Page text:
Focus group participants at Gallery 114
For much of my life, I've been designing things for other people. As a kid, I drew ladies in gowns, designed board games and even designed and sold soft sculpture pins. My first career choice was designing costumes and from there I designed apparel for people with special needs. It wasn't until this new century, around 2000, that I realized there was a formalized process to understand if people would want those designs, but all along I was gathering feedback to know what to make more of or how to alter my designs.
For the last 12 years or so, my sewing machine was in mostly hibernation, but its siren call got loud enough this summer to bring me back. I started to design a line of coats and accessories out of polar fleece, the Northwest's favorite fabric. I'm a one woman shop, but I sewed up four sample coats and a range of accessories in short order, excited to get them manufactured and hopefully sold at craft markets and on Etsy. Before manufacturing a short run, I wanted to see - do people even like the designs? Do the coats fit? Are the scarf designs appealing?
It took about a week to put together a focus group. Because I have a wonderful Portland network, people showed up for the promise of a fun evening and some appetizers, and two lucky winners got to take home samples. An amazing colleague loaned me her beautiful gallery space, and we were off.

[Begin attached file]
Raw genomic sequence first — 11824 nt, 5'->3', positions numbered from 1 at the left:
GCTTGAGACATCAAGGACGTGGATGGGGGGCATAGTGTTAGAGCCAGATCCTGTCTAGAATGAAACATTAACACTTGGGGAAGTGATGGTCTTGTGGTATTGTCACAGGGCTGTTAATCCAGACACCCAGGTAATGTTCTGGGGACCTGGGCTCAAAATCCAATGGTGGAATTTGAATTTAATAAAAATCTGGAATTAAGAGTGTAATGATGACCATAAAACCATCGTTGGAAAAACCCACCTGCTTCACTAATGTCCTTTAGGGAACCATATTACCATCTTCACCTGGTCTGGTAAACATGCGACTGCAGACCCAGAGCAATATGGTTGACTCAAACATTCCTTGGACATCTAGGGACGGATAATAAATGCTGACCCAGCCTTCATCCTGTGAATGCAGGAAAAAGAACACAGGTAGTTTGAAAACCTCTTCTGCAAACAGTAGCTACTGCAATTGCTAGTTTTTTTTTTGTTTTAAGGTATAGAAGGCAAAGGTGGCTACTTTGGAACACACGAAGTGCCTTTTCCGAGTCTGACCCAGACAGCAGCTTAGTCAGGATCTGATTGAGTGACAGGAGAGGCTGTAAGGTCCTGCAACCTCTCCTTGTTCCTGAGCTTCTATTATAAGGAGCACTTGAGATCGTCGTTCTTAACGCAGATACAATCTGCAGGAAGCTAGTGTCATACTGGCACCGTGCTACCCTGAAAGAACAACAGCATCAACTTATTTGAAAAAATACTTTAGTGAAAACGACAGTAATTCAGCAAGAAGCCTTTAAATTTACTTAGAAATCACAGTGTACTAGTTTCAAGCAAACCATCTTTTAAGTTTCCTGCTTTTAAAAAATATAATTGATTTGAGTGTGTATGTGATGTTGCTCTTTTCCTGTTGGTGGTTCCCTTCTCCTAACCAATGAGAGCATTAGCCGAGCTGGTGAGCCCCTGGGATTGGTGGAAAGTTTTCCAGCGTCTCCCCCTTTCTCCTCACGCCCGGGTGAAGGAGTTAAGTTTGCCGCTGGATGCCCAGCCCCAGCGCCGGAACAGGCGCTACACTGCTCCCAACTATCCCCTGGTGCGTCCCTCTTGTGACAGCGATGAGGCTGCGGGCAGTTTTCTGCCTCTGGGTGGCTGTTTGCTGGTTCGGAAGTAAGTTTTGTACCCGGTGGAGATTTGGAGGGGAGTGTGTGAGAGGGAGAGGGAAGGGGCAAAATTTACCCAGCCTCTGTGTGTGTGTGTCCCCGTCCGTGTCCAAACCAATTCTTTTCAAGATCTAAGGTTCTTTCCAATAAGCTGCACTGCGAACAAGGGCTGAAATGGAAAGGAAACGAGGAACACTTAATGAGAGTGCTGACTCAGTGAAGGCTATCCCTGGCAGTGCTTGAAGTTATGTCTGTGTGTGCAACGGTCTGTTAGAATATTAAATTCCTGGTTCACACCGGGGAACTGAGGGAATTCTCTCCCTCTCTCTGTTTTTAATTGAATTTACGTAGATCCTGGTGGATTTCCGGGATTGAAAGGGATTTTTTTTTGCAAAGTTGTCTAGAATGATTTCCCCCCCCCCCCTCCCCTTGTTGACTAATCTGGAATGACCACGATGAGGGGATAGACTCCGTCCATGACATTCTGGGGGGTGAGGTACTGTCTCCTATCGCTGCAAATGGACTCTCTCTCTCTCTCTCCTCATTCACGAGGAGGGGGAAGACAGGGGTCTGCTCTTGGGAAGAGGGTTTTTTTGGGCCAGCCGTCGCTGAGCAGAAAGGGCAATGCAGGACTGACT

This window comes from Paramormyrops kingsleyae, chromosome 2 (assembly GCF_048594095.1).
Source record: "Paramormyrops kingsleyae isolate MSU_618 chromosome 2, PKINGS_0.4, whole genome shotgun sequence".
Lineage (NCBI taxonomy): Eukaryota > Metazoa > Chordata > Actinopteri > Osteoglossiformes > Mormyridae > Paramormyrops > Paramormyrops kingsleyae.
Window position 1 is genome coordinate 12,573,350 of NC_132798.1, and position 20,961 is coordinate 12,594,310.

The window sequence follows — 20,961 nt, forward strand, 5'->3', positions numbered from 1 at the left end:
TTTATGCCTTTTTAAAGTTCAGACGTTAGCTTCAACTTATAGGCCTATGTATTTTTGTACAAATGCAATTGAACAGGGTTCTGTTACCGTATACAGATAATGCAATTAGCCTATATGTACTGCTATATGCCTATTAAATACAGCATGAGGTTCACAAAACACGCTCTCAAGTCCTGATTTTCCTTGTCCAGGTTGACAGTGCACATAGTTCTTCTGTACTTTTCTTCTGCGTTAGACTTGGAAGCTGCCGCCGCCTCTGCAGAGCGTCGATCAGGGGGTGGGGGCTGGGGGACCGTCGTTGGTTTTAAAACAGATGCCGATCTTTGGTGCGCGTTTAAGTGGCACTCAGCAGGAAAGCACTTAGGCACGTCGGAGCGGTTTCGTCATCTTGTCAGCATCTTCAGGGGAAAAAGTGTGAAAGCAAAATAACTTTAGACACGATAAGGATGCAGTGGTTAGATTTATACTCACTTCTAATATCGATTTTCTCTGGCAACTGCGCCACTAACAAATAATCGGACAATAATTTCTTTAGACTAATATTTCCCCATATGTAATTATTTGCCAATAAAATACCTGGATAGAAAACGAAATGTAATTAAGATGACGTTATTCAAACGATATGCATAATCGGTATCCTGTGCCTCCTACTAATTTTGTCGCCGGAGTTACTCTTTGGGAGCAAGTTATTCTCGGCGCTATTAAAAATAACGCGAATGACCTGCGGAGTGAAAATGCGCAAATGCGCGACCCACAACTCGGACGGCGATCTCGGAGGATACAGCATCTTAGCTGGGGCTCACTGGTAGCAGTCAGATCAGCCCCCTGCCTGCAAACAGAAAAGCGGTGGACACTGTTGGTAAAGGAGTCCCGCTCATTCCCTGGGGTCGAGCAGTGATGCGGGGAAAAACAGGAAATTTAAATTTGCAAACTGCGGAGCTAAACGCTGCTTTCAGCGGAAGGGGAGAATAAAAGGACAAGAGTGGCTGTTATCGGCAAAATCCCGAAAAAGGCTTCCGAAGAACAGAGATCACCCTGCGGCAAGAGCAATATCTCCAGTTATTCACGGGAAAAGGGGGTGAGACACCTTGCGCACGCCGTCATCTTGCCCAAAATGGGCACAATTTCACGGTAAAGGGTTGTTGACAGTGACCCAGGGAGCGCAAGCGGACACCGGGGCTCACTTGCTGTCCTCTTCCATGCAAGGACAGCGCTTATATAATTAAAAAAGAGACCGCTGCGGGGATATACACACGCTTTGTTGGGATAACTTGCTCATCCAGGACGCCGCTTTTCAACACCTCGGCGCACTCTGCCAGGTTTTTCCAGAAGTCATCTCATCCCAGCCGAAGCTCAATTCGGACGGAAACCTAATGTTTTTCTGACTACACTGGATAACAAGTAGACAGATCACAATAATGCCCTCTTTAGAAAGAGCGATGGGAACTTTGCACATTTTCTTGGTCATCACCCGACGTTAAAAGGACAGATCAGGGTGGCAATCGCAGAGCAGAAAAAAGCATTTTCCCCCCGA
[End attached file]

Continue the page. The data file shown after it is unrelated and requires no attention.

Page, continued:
The evening was planned as a formal focus group (although I did break my own cardinal rule of researching your own designs) complete with a get to know you exercise, surveys and a frank conversation as a wrap up. It was rewarding to see others touch, use and try on the items, but it was their candid feedback, seeing the fit first-hand and discussing the emotions around apparel that was so valuable. Like all of you, I sit in my office, coming up with designs and ideas (if I like them, surely someone else will). But, this group proved, once again, that not everyone is like me in fit, taste or lifestyle.  
Although there were many take-aways, the biggest learning was that it is not time to manufacture! There is a fit issue that needs to be addressed. Even for this little company, that saved me thousands of dollars in materials and apparel that would have been wasted on items that don't fit right.
So, I encourage you, whether you are in a large company or small, to find the time and budget to gather consumer insights. Research spans from surveys to a small local focus group to multiple in home visits across the globe. Whatever size you have time and budget for, its value should not be ignored. As Mark Twain succinctly said, “supposing is good, finding out is better.”


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